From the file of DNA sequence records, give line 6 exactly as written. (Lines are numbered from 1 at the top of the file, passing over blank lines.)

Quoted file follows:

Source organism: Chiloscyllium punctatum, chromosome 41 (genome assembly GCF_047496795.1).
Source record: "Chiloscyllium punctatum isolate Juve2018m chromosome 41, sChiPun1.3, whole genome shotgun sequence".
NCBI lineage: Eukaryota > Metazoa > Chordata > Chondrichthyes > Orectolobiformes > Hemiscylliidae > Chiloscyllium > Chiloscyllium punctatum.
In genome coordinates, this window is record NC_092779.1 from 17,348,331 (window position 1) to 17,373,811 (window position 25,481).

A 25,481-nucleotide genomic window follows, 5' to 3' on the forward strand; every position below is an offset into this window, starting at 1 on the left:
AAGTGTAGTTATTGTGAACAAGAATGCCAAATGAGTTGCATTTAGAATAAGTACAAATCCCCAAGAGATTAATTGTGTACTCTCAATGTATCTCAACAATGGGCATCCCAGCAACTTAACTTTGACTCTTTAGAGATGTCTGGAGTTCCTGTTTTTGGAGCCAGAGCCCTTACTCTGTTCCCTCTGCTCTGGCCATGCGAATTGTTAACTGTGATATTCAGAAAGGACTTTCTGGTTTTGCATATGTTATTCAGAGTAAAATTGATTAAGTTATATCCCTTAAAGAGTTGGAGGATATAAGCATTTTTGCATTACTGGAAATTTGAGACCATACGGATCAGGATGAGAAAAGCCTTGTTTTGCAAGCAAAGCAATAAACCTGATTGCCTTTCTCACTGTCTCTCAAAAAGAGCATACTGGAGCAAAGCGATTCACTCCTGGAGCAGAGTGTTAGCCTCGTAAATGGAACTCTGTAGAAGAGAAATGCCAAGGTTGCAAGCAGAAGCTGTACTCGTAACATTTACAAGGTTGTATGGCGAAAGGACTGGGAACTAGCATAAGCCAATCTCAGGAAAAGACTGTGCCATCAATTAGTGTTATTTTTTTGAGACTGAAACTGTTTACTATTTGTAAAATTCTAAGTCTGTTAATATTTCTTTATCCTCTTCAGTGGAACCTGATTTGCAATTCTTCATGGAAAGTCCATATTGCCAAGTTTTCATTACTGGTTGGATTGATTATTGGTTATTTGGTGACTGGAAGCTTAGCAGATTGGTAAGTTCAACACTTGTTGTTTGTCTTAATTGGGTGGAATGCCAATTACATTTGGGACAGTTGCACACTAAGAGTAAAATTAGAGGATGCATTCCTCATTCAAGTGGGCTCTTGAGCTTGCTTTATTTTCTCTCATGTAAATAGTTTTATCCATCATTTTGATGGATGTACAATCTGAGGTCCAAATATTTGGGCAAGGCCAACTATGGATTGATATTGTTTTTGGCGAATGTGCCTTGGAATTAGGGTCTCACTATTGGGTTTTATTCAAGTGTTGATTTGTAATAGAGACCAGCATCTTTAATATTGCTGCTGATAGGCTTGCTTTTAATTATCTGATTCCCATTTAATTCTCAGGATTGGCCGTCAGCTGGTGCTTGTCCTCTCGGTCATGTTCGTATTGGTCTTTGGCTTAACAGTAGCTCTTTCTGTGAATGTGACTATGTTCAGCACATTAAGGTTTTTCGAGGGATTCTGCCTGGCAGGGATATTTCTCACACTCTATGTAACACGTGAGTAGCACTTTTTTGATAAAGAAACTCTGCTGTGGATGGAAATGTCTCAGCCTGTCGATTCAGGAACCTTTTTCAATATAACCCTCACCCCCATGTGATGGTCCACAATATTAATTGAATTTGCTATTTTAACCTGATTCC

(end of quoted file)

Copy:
AAGTGTAGTTATTGTGAACAAGAATGCCAAATGAGTTGCATTTAGAATAAGTACAAATCCCCAAGAGATTAATTGTGTACTCTCAATGTATCTCAACAATGGGCATCCCAGCAACTTAACTTTGACTCTTTAGAGATGTCTGGAGTTCCTGTTTTTGGAGCCAGAGCCCTTACTCTGTTCCCTCTGCTCTGGCCATGCGAATTGTTAACTGTGATATTCAGAAAGGACTTTCTGGTTTTGCATATGTTATTCAGAGTAAAATTGATTAAGTTATATCCCTTAAAGAGTTGGAGGATATAAGCATTTTTGCATTACTGGAAATTTGAGACCATACGGATCAGGATGAGAAAAGCCTTGTTTTGCAAGCAAAGCAATAAACCTGATTGCCTTTCTCACTGTCTCTCAAAAAGAGCATACTGGAGCAAAGCGATTCACTCCTGGAGCAGAGTGTTAGCCTCGTAAATGGAACTCTGTAGAAGAGAAATGCCAAGGTTGCAAGCAGAAGCTGTACTCGTAACATTTACAAGGTTGTATGGCGAAAGGACTGGGAACTAGCATAAGCCAATCTCAGGAAAAGACTGTGCCATCAATTAGTGTTATTTTTTTGAGACTGAAACTGTTTACTATTTGTAAAATTCTAAGTCTGTTAATATTTCTTTATCCTCTTCAGTGGAACCTGATTTGCAATTCTTCATGGAAAGTCCATATTGCCAAGTTTTCATTACTGGTTGGATTGATTATTGGTTATTTGGTGACTGGAAGCTTAGCAGATTGGTAAGTTCAACACTTGTTGTTTGTCTTAATTGGGTGGAATGCCAATTACATTTGGGACAGTTGCACACTAAGAGTAAAATTAGAGGATGCATTCCTCATTCAAGTGGGCTCTTGAGCTTGCTTTATTTTCTCTCATGTAAATAGTTTTATCCATCATTTTGATGGATGTACAATCTGAGGTCCAAATATTTGGGCAAGGCCAACTATGGATTGATATTGTTTTTGGCGAATGTGCCTTGGAATTAGGGTCTCACTATTGGGTTTTATTCAAGTGTTGATTTGTAATAGAGACCAGCATCTTTAATATTGCTGCTGATAGGCTTGCTTTTAATTATCTGATTCCCATTTAATTCTCAGGATTGGCCGTCAGCTGGTGCTTGTCCTCTCGGTCATGTTCGTATTGGTCTTTGGCTTAACAGTAGCTCTTTCTGTGAATGTGACTATGTTCAGCACATTAAGGTTTTTCGAGGGATTCTGCCTGGCAGGGATATTTCTCACACTCTATGTAACACGTGAGTAGCACTTTTTTGATAAAGAAACTCTGCTGTGGATGGAAATGTCTCAGCCTGTCGATTCAGGAACCTTTTTCAATATAACCCTCACCCCCATGTGATGGTCCACAATATTAATTGAATTTGCTATTTTAACCTGATTCC